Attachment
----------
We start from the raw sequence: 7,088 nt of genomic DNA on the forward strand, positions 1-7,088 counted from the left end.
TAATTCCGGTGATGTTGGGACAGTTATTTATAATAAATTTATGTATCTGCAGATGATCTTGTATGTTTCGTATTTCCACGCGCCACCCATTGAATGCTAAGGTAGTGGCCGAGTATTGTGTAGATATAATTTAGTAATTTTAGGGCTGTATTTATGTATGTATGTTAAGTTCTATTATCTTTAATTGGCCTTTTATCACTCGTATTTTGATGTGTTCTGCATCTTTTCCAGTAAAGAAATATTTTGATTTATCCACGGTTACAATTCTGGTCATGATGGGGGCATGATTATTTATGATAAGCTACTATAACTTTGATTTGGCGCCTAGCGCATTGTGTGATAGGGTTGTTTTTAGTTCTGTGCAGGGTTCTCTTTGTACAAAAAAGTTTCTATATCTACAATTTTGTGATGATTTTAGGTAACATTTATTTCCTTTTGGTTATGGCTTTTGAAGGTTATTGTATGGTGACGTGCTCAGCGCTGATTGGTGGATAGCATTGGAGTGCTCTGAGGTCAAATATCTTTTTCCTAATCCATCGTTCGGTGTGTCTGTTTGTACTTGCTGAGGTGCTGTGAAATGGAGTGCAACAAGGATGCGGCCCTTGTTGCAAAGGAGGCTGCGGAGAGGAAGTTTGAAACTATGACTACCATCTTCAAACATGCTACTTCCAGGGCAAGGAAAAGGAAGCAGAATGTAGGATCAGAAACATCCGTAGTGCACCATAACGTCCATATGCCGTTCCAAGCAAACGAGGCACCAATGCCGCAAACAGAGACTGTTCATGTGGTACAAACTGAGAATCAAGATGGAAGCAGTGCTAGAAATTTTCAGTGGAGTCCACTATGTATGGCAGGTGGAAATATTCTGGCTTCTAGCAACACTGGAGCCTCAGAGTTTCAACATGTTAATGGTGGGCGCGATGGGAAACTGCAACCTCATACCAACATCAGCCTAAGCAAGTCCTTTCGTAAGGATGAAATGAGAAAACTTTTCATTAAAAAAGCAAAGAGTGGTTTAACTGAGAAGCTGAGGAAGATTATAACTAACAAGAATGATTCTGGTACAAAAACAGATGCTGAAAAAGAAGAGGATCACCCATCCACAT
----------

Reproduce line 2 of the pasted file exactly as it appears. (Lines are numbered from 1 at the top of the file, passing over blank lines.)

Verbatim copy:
TAATTCCGGTGATGTTGGGACAGTTATTTATAATAAATTTATGTATCTGCAGATGATCTTGTATGTTTCGTATTTCCACGCGCCACCCATTGAATGCTAAGGTAGTGGCCGAGTATTGTGTAGATATAATTTAGTAATTTTAGGGCTGTATTTATGTATGTATGTTAAGTTCTATTATCTTTAATTGGCCTTTTATCACTCGTATTTTGATGTGTTCTGCATCTTTTCCAGTAAAGAAATATTTTGATTTATCCACGGTTACAATTCTGGTCATGATGGGGGCATGATTATTTATGATAAGCTACTATAACTTTGATTTGGCGCCTAGCGCATTGTGTGATAGGGTTGTTTTTAGTTCTGTGCAGGGTTCTCTTTGTACAAAAAAGTTTCTATATCTACAATTTTGTGATGATTTTAGGTAACATTTATTTCCTTTTGGTTATGGCTTTTGAAGGTTATTGTATGGTGACGTGCTCAGCGCTGATTGGTGGATAGCATTGGAGTGCTCTGAGGTCAAATATCTTTTTCCTAATCCATCGTTCGGTGTGTCTGTTTGTACTTGCTGAGGTGCTGTGAAATGGAGTGCAACAAGGATGCGGCCCTTGTTGCAAAGGAGGCTGCGGAGAGGAAGTTTGAAACTATGACTACCATCTTCAAACATGCTACTTCCAGGGCAAGGAAAAGGAAGCAGAATGTAGGATCAGAAACATCCGTAGTGCACCATAACGTCCATATGCCGTTCCAAGCAAACGAGGCACCAATGCCGCAAACAGAGACTGTTCATGTGGTACAAACTGAGAATCAAGATGGAAGCAGTGCTAGAAATTTTCAGTGGAGTCCACTATGTATGGCAGGTGGAAATATTCTGGCTTCTAGCAACACTGGAGCCTCAGAGTTTCAACATGTTAATGGTGGGCGCGATGGGAAACTGCAACCTCATACCAACATCAGCCTAAGCAAGTCCTTTCGTAAGGATGAAATGAGAAAACTTTTCATTAAAAAAGCAAAGAGTGGTTTAACTGAGAAGCTGAGGAAGATTATAACTAACAAGAATGATTCTGGTACAAAAACAGATGCTGAAAAAGAAGAGGATCACCCATCCACAT